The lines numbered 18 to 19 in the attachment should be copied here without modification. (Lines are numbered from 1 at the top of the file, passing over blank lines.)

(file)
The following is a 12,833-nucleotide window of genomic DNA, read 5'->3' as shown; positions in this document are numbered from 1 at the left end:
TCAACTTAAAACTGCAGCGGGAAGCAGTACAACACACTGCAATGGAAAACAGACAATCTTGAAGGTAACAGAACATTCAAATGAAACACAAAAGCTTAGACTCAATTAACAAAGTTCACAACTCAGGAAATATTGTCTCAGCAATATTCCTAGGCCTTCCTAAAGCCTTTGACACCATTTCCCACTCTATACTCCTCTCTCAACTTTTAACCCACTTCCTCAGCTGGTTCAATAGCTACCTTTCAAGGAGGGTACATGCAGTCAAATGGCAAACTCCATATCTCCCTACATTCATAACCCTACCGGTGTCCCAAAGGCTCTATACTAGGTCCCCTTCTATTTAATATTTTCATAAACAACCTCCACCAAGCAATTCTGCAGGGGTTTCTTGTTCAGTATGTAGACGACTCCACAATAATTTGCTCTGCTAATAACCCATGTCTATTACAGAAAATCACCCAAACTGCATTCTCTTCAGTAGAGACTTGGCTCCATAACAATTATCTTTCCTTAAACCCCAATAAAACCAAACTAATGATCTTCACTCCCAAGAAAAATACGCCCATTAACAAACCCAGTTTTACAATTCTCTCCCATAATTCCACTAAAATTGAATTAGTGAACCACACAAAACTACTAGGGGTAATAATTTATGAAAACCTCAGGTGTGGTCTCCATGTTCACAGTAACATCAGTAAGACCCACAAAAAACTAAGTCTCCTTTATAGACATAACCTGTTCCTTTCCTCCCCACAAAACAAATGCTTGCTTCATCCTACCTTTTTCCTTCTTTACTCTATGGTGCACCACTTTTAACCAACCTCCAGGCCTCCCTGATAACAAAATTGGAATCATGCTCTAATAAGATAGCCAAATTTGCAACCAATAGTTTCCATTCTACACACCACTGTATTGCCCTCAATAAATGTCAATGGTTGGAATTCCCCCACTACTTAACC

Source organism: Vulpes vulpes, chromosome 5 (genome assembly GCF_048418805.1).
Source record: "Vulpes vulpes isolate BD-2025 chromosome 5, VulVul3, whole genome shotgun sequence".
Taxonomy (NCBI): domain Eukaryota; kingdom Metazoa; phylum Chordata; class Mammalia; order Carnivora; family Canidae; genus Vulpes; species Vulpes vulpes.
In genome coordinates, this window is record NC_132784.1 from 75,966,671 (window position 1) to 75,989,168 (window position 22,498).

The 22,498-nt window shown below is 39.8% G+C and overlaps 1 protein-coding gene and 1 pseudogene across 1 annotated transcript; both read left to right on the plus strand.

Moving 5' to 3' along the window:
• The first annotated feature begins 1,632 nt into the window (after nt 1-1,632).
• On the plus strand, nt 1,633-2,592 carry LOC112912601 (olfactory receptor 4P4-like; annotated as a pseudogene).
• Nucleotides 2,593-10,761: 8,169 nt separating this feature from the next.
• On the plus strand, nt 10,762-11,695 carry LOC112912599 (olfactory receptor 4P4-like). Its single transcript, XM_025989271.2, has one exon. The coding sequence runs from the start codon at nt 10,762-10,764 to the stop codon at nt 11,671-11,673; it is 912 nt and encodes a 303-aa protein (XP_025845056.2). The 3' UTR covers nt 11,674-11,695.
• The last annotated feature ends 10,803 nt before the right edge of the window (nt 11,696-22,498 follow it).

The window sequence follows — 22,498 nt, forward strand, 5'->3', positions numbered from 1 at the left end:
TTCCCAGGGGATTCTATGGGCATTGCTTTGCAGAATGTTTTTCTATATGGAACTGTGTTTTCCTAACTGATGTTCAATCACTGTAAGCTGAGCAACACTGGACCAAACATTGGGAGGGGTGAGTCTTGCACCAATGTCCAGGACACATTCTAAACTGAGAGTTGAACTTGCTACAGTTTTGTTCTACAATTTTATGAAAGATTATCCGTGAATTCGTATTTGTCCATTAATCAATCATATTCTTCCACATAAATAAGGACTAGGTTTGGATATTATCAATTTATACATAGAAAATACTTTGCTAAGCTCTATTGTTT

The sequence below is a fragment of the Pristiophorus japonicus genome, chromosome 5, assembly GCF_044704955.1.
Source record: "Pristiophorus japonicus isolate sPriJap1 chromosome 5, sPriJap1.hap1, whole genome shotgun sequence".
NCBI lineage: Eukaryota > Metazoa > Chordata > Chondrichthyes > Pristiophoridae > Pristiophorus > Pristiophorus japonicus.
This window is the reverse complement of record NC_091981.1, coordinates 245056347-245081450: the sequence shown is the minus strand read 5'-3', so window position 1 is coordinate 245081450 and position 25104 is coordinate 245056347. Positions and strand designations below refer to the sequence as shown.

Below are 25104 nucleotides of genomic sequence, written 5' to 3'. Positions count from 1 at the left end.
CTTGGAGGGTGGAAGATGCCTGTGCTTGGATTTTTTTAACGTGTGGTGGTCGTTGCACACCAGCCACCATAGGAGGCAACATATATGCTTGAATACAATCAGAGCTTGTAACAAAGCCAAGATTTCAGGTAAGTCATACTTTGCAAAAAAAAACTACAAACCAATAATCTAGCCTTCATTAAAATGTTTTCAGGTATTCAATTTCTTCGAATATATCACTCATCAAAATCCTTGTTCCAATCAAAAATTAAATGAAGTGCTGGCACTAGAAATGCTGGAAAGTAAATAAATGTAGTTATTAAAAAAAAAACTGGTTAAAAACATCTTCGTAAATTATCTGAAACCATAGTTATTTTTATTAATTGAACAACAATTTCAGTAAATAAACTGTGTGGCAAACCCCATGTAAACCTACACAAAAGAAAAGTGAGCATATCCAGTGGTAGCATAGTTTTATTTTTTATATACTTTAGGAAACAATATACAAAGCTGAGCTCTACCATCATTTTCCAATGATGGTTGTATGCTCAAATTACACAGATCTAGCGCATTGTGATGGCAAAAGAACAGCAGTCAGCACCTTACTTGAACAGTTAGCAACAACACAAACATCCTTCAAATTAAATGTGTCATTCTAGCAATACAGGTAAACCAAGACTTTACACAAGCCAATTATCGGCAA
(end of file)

NCBI lineage: Eukaryota > Metazoa > Chordata > Chondrichthyes > Pristiophoridae > Pristiophorus > Pristiophorus japonicus.
This window is the reverse complement of record NC_091981.1, coordinates 245056347-245081450: the sequence shown is the minus strand read 5'-3', so window position 1 is coordinate 245081450 and position 25104 is coordinate 245056347. Positions and strand designations below refer to the sequence as shown.